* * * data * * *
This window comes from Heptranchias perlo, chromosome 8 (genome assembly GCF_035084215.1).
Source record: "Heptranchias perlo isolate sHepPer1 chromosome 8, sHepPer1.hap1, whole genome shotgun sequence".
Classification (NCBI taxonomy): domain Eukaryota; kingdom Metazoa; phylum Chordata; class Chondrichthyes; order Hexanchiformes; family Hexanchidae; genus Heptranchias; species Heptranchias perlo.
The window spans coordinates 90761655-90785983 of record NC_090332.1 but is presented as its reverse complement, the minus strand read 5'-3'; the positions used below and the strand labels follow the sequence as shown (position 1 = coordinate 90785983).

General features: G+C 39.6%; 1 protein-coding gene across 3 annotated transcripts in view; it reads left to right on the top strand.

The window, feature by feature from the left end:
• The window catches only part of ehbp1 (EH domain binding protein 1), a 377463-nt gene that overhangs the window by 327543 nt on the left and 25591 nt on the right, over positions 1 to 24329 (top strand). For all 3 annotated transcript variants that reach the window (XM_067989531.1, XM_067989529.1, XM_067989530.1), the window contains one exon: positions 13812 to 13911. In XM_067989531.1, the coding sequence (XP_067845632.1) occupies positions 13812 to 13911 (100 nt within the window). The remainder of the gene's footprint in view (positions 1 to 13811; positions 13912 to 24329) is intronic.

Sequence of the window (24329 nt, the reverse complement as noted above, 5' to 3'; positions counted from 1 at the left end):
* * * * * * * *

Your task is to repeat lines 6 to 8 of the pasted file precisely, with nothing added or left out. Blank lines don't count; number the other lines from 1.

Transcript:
The window, feature by feature from the left end:
• The window catches only part of ehbp1 (EH domain binding protein 1), a 377463-nt gene that overhangs the window by 327543 nt on the left and 25591 nt on the right, over positions 1 to 24329 (top strand). For all 3 annotated transcript variants that reach the window (XM_067989531.1, XM_067989529.1, XM_067989530.1), the window contains one exon: positions 13812 to 13911. In XM_067989531.1, the coding sequence (XP_067845632.1) occupies positions 13812 to 13911 (100 nt within the window). The remainder of the gene's footprint in view (positions 1 to 13811; positions 13912 to 24329) is intronic.

Sequence of the window (24329 nt, the reverse complement as noted above, 5' to 3'; positions counted from 1 at the left end):